SitNews: $53 Million Approved for Fishermen & Stakeholders Affected by 2016 Gulf of Alaska Pink
The National Oceanic and Atmospheric Administration (NOAA) announced the approval of $53.8 million to restore losses for Alaska fisheries impacted by the 2016 Gulf of Alaska pink salmon fishery disaster. NOAA approved the funds Tuesday and transferred the funds to the Pacific States Marine Fisheries Commission, the agency tasked with distributing the relief payments to fishermen and their deckhands, processors, and for salmon research in the affected regions.
“This funding has been a long-time coming. We are pleased that Alaskans who have been waiting for this economic relief that was promised to them will finally receive it. By restoring losses incurred during the 2016 pink salmon disaster, our federal government is following through not only on the commitment we made to Alaska’s commercial fisherman, but also to their families, processors, and coastal communities who were hit hard by this disaster,” said the Alaska Congressional Delegation in a prepared statement. “We pushed hard to secure this relief for those whose livelihoods depend on the health of our fisheries. And we will continue to stand up for Alaska’s fisheries to ensure that this industry that is so vital to our state remains strong and vibrant for generations to come.”
Former U.S. Secretary of Commerce Penny Pritzker declared the 2016 Gulf of Alaska pink salmon fishery disaster in January 2017, due to disastrously low returns. The following Alaska areas were included in the disaster declaration for poor pink salmon harvests in 2016: Prince William Sound, Kodiak Management, Chignik Management, Lower Cook Inlet Management, Yakutat, South Alaska Peninsula, and Southeast.
Following the disaster declaration, the U.S. Secretary of Commerce Wilbur Ross announced in June 2018 that Alaska would receive $56.3 million in disaster funding to support compensation, recovery, and relief for fishermen, communities, and stakeholders affected by the 2016 Gulf of Alaska pink salmon fishery disaster. (Note: NOAA’s announcement accounts for the approval and release of over $53 million of the $56.3 million total funding package.)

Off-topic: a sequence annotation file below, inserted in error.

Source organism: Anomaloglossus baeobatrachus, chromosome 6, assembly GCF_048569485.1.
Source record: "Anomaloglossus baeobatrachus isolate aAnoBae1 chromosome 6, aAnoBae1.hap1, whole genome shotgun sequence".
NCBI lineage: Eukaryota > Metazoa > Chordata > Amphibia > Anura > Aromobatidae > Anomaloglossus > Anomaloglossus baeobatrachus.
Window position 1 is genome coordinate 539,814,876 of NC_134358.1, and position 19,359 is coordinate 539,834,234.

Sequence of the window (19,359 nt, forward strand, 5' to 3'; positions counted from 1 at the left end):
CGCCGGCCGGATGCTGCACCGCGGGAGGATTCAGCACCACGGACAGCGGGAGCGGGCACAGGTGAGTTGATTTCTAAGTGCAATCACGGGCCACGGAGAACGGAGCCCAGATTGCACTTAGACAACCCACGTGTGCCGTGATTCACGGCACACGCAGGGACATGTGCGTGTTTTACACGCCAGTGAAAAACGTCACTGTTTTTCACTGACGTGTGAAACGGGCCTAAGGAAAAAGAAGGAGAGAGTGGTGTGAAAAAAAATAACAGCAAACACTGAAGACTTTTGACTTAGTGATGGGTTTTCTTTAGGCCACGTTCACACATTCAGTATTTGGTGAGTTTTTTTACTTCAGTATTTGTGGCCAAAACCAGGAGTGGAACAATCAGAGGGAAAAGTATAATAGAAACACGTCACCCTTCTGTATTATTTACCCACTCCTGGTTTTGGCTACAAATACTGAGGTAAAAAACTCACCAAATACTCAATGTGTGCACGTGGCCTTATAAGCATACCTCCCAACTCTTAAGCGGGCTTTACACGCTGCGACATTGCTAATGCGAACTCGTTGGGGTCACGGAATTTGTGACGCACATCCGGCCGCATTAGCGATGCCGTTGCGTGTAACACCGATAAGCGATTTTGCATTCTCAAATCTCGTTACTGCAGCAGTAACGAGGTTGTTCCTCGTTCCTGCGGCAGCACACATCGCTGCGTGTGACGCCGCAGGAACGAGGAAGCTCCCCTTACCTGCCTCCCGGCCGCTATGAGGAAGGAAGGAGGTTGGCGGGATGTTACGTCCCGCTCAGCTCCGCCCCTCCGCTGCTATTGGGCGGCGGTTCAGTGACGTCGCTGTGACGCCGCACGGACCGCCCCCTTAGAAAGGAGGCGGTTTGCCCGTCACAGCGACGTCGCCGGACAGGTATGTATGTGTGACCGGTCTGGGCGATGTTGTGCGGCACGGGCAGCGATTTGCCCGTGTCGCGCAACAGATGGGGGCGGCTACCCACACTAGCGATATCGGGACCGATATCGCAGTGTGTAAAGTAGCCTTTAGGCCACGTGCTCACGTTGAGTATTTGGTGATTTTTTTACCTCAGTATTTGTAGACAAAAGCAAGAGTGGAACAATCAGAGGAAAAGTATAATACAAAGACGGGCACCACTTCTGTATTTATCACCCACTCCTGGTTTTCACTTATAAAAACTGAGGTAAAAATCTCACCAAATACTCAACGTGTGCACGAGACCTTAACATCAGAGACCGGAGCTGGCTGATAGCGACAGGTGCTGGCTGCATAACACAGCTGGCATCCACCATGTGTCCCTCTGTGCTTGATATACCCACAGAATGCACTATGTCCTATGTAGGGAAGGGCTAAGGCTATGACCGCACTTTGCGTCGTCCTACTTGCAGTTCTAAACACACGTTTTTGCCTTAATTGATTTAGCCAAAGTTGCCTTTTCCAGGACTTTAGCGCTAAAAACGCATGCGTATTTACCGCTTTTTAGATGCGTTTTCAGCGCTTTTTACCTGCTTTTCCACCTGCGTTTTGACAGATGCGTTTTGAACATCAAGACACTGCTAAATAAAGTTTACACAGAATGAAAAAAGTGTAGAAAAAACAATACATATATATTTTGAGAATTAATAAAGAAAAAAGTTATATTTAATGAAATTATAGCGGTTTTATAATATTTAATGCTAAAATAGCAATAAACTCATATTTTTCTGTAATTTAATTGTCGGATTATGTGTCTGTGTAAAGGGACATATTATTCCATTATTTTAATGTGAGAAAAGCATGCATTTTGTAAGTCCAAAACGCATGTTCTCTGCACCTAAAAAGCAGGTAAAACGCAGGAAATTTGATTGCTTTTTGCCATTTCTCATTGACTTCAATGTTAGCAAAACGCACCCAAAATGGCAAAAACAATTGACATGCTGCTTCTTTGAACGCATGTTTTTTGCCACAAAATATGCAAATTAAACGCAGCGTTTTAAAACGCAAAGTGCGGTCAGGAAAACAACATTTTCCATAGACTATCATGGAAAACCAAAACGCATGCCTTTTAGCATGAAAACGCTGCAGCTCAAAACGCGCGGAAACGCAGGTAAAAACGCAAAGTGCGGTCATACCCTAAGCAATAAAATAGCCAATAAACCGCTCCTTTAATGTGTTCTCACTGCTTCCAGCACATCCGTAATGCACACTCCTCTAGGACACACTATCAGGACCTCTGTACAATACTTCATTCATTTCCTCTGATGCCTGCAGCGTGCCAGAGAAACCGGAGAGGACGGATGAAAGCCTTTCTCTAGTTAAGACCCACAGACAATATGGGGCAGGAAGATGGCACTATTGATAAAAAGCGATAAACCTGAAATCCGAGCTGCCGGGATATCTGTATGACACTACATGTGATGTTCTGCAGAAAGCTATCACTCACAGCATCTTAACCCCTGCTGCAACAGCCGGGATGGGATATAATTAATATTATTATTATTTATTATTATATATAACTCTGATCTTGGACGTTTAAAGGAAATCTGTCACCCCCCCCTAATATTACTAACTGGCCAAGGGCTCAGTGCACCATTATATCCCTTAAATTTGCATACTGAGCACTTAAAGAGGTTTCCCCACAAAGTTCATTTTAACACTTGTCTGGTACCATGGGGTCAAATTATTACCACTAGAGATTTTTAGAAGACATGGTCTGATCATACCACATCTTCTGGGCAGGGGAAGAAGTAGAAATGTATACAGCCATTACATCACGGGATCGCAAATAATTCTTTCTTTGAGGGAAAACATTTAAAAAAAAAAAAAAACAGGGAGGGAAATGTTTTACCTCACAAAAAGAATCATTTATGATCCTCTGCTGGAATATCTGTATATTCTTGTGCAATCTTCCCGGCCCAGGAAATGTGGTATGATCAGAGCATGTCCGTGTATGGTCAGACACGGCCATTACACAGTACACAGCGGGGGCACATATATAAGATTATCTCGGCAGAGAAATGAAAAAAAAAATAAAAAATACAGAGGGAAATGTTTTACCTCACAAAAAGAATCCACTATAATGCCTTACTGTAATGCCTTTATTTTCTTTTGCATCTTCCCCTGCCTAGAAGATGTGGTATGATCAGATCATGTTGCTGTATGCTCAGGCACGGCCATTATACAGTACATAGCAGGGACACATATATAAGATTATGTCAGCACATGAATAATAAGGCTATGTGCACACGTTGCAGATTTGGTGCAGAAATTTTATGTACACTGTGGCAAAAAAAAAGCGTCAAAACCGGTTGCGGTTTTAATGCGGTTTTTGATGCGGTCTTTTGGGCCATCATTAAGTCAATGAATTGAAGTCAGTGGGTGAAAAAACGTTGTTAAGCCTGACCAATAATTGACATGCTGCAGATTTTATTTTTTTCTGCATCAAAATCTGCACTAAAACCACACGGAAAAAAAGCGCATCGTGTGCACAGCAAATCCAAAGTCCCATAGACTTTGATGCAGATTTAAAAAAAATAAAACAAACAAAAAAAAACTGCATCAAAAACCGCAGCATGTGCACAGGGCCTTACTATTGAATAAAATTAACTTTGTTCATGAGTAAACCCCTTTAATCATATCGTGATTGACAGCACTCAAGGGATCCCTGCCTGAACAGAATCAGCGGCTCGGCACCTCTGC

Previously the State of Alaska in consultation with the Alaska Regional Office of NOAA developed a draft distribution plan for these funds, that will be administered by the Pacific States Marine Commission (PSMFC). Upon receipt of the funds, PSMFC will employ the Alaska disaster distribution plan to administer the funds to the affected entities. The State of Alaska's intent, according to the appropriation language, is to distribute the federal funds to the affected parties as soon as practical.
Disbursement of funds will be prioritized based on the following criteria: 1) funds will be allocated to improve fishery information to better assess and forecast future fishery performance; 2) fishery participants directly involved and harmed by the 2016 pink salmon disaster; 3) funds will be disbursed to positively affect the broadest number of people possible; and 4) address losses to primary business and infrastructure that directly support pink salmon fisheries and that incurred the greatest losses as a result of the disaster.
There are four categories outlined in the Alaska draft spending plan: research, municipalities, fishery participants, and processors. The distribution plan describes each category, eligibility criteria, and methods for allocating disaster funds. The State of Alaska solicited input from the public, affected users, and user groups on these elements of the spending plan.
Quoting a news release from the Alaska Congressional Delegation, Senators Lisa Murkowski, Dan Sullivan and Congressman Don Young fought to secure inclusion of fisheries disaster funding in the Bipartisan Budget Act, which was signed into law in February 2018 and appropriated $200 million for fisheries disasters across eight states and U.S. territories.
This funding appropriation was in response to nine fisheries disasters declared in Alaska, Washington, California and Oregon, coupled with fisheries failures in the Gulf of Mexico and Caribbean as a result of Hurricanes Harvey, Irma, and Maria.
By: Mary Kauffman